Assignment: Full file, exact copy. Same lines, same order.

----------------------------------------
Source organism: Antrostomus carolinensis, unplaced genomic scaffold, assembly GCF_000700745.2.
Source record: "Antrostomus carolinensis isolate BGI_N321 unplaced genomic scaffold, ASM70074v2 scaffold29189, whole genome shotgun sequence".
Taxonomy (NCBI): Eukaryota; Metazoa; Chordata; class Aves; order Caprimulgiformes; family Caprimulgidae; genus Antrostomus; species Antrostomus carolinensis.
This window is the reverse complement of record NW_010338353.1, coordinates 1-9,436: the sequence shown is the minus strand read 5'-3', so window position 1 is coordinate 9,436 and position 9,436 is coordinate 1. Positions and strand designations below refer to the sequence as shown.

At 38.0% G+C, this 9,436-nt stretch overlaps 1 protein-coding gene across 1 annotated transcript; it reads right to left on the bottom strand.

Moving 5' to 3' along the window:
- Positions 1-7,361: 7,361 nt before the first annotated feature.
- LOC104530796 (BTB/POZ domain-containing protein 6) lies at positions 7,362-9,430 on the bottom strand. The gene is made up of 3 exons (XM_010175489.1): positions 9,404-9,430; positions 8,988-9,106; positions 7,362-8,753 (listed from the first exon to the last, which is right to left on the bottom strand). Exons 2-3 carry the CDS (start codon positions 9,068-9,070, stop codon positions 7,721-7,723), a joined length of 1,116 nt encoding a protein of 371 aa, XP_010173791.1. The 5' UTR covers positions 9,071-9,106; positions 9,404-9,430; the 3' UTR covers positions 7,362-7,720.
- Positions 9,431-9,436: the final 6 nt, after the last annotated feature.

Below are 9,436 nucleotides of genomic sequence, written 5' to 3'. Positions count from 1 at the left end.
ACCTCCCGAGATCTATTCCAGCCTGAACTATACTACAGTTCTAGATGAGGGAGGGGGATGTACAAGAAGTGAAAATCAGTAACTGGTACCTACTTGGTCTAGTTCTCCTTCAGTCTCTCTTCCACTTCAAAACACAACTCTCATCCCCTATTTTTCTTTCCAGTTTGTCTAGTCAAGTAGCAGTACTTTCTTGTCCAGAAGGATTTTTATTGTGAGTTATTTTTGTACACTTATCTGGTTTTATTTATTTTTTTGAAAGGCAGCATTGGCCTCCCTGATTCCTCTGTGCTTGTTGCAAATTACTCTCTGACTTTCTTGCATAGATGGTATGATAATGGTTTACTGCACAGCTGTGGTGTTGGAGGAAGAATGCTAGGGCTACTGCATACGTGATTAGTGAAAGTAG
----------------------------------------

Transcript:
Source organism: Antrostomus carolinensis, unplaced genomic scaffold, assembly GCF_000700745.2.
Source record: "Antrostomus carolinensis isolate BGI_N321 unplaced genomic scaffold, ASM70074v2 scaffold29189, whole genome shotgun sequence".
Taxonomy (NCBI): Eukaryota; Metazoa; Chordata; class Aves; order Caprimulgiformes; family Caprimulgidae; genus Antrostomus; species Antrostomus carolinensis.
This window is the reverse complement of record NW_010338353.1, coordinates 1-9,436: the sequence shown is the minus strand read 5'-3', so window position 1 is coordinate 9,436 and position 9,436 is coordinate 1. Positions and strand designations below refer to the sequence as shown.

At 38.0% G+C, this 9,436-nt stretch overlaps 1 protein-coding gene across 1 annotated transcript; it reads right to left on the bottom strand.

Moving 5' to 3' along the window:
- Positions 1-7,361: 7,361 nt before the first annotated feature.
- LOC104530796 (BTB/POZ domain-containing protein 6) lies at positions 7,362-9,430 on the bottom strand. The gene is made up of 3 exons (XM_010175489.1): positions 9,404-9,430; positions 8,988-9,106; positions 7,362-8,753 (listed from the first exon to the last, which is right to left on the bottom strand). Exons 2-3 carry the CDS (start codon positions 9,068-9,070, stop codon positions 7,721-7,723), a joined length of 1,116 nt encoding a protein of 371 aa, XP_010173791.1. The 5' UTR covers positions 9,071-9,106; positions 9,404-9,430; the 3' UTR covers positions 7,362-7,720.
- Positions 9,431-9,436: the final 6 nt, after the last annotated feature.

Below are 9,436 nucleotides of genomic sequence, written 5' to 3'. Positions count from 1 at the left end.
ACCTCCCGAGATCTATTCCAGCCTGAACTATACTACAGTTCTAGATGAGGGAGGGGGATGTACAAGAAGTGAAAATCAGTAACTGGTACCTACTTGGTCTAGTTCTCCTTCAGTCTCTCTTCCACTTCAAAACACAACTCTCATCCCCTATTTTTCTTTCCAGTTTGTCTAGTCAAGTAGCAGTACTTTCTTGTCCAGAAGGATTTTTATTGTGAGTTATTTTTGTACACTTATCTGGTTTTATTTATTTTTTTGAAAGGCAGCATTGGCCTCCCTGATTCCTCTGTGCTTGTTGCAAATTACTCTCTGACTTTCTTGCATAGATGGTATGATAATGGTTTACTGCACAGCTGTGGTGTTGGAGGAAGAATGCTAGGGCTACTGCATACGTGATTAGTGAAAGTAG